In a critical win for Florida Gov. Ron DeSantis and Republicans in general, the United States Court of Appeals for the Eleventh Circuit has declined to revisit its earlier decision upholding a 2021 state elections law. The decision reaffirms that the law’s measures, which include new restrictions on mail-in ballot drop boxes and rules concerning voter-registration groups, are not racially discriminatory as opponents claimed.
The court’s refusal to hear the case “en banc,” or by the full court, leaves intact an April ruling by a three-judge panel of the same court. That panel overturned much of a decision made by Chief U.S. District Judge Mark Walker earlier this year, who had ruled that the law was passed with discriminatory intent.
Jeremy Redfern, Press Secretary for the Executive Office of the Governor, applauded the Eleventh Circuit’s decision.
“Today, the full United States Court of Appeals for the Eleventh Circuit rightly voted against rehearing the reversal of an activist judge and affirmed, yet again, Florida’s common-sense elections provisions signed into law by Governor DeSantis in 2021,” Redfern wrote in an email. “We will continue to fight to make Florida’s elections secure, efficient, and transparent.”
But the governor’s spokesman went further, noting that Chief Justice William Pryor specifically took aim at the claim that the law was racist. In the opinion, Pryor wrote:
“What are the supposedly racist provisions that the district judge enjoined officials from enforcing? They are unremarkable, race-neutral policies designed to bolster election security, maintain order at the polls, and ensure that voter registration forms are delivered on time.”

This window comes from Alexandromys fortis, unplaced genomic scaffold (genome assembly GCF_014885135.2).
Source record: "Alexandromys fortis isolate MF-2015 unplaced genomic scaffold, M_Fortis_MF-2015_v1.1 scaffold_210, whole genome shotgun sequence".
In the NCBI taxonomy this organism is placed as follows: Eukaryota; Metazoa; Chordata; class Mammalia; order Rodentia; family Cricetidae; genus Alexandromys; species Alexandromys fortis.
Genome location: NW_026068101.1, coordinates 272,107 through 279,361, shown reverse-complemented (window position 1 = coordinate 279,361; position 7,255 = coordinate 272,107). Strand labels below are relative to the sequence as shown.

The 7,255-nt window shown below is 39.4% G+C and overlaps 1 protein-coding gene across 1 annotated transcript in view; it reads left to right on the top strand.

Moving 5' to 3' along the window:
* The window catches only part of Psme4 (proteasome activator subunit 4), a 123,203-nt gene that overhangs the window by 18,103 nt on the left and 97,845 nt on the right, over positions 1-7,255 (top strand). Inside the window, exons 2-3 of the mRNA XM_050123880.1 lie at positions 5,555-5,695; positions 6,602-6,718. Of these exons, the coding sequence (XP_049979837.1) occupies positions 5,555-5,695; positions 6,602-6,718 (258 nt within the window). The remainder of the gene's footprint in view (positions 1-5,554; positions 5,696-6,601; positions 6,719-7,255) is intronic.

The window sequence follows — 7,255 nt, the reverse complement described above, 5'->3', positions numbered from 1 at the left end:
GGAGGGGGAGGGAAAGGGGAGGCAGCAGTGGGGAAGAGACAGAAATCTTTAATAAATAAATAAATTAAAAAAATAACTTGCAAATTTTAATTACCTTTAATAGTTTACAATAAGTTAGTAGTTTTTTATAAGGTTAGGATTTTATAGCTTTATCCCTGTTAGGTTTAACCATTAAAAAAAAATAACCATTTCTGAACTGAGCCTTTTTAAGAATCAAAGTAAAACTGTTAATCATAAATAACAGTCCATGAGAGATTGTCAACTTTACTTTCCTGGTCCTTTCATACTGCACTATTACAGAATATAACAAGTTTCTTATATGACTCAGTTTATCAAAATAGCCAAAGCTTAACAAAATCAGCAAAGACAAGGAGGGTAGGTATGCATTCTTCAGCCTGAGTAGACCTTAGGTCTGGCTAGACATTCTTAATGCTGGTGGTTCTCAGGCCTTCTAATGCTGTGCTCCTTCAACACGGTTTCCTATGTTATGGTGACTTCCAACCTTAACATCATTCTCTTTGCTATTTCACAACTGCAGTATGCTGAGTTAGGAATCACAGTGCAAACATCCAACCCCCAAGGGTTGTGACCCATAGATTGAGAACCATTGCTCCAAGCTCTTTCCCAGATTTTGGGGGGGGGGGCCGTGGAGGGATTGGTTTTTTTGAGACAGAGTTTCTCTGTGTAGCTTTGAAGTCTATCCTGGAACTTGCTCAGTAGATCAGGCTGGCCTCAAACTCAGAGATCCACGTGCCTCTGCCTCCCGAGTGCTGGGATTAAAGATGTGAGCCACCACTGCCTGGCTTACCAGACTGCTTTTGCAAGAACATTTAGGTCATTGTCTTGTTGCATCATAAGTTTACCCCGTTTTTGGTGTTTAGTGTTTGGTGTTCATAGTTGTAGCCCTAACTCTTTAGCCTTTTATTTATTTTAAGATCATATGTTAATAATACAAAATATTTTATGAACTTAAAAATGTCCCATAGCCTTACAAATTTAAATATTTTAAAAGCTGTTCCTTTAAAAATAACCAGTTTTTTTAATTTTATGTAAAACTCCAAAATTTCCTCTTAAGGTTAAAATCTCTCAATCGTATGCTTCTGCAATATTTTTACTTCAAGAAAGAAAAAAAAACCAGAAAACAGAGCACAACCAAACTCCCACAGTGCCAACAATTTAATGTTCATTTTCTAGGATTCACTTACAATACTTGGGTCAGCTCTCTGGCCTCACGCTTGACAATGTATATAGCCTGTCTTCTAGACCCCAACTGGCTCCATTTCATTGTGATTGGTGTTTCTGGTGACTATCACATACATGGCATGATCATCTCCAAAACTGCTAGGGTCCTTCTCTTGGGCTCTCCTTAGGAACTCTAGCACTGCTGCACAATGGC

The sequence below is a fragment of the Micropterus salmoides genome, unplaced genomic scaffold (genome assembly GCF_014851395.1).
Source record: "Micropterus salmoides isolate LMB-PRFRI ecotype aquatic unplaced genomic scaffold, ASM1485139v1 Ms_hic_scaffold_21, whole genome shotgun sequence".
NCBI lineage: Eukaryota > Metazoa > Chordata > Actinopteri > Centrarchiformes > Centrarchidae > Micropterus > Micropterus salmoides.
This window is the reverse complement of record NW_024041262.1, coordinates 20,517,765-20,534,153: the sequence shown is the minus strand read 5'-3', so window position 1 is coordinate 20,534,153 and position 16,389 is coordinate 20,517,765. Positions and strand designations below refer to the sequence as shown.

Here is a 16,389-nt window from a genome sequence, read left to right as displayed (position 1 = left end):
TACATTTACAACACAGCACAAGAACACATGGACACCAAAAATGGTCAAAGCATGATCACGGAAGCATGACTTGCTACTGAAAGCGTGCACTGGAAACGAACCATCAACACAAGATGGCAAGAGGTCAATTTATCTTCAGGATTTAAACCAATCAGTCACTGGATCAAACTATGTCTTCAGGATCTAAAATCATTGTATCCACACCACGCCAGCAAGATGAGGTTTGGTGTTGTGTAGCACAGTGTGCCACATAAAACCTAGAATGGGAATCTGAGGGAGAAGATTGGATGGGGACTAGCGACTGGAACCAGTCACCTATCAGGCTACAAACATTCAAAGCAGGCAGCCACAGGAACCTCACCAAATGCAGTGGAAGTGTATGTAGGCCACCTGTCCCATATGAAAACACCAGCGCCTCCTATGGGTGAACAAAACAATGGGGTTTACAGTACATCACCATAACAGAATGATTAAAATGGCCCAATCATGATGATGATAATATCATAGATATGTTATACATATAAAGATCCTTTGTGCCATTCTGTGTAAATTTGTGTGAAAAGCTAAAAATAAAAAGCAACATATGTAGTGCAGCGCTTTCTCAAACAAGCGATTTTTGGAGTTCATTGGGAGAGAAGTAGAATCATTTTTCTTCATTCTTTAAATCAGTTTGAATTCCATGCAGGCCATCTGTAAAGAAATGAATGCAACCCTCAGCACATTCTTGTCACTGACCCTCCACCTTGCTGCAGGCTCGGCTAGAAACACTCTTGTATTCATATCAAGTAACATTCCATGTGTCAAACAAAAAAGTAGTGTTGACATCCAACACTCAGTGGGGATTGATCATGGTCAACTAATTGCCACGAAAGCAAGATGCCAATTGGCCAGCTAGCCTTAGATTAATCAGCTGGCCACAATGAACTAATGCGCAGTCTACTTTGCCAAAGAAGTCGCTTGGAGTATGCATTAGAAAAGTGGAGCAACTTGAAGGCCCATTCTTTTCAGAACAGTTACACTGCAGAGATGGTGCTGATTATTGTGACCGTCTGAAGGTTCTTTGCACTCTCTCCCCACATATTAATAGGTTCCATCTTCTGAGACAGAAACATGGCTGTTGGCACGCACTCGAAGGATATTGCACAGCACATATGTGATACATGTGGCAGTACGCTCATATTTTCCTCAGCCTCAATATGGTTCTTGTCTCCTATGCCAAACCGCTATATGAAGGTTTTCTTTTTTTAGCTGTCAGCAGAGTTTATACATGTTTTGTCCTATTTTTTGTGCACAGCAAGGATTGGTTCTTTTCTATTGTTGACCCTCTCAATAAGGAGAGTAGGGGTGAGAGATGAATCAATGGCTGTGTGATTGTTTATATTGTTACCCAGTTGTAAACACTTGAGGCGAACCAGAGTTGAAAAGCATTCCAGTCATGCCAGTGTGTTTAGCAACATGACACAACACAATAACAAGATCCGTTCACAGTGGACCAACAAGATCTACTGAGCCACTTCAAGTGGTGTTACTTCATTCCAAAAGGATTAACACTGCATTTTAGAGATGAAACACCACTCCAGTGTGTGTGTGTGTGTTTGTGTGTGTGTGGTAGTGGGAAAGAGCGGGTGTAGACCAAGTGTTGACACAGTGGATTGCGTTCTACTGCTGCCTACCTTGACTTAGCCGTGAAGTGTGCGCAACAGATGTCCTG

However, not all judges agreed with the majority’s decision. Judge Charles Wilson dissented, stating that the law “impermissibly increases the difficulty for civil rights plaintiffs seeking the protections guaranteed to them by our Constitution.”
The law, known as SB 90, was approved by the Republican-controlled Florida Legislature in 2021 amid a nationwide push by GOP leaders to make voting changes following former President Donald Trump’s loss in the 2020 election. While Florida experienced a relatively smooth election process that year, Republican lawmakers insisted the new measures were necessary for enhanced election security. Critics, on the other hand, argued that the law was intentionally targeted at Black voters who predominantly support Democratic candidates.
For instance, the law imposed new limitations on drop boxes used for vote-by-mail ballots, requiring that these boxes be manned by employees of supervisors of elections and limiting their use to early-voting hours. The law also set a 14-day deadline for voter-registration groups to submit completed forms, a requirement critics say disproportionately affects minority voters.
Other states, like Georgia, which went to Biden in the 2020 election, have more relaxed laws around the handling of drop boxes and less strict ballot security measures.
Despite those claims of that the law engaged in racial discrimination, the Eleventh Circuit panel emphasized that Judge Walker’s original findings “does not withstand examination.” The court pointed out that Walker’s decision was based on “fatally flawed statistical analyses” and “out-of-context statements by individual legislators.”
The decision is considered a significant legal victory for DeSantis and Florida Republicans, further solidifying the legality of the state’s efforts to make its elections more secure.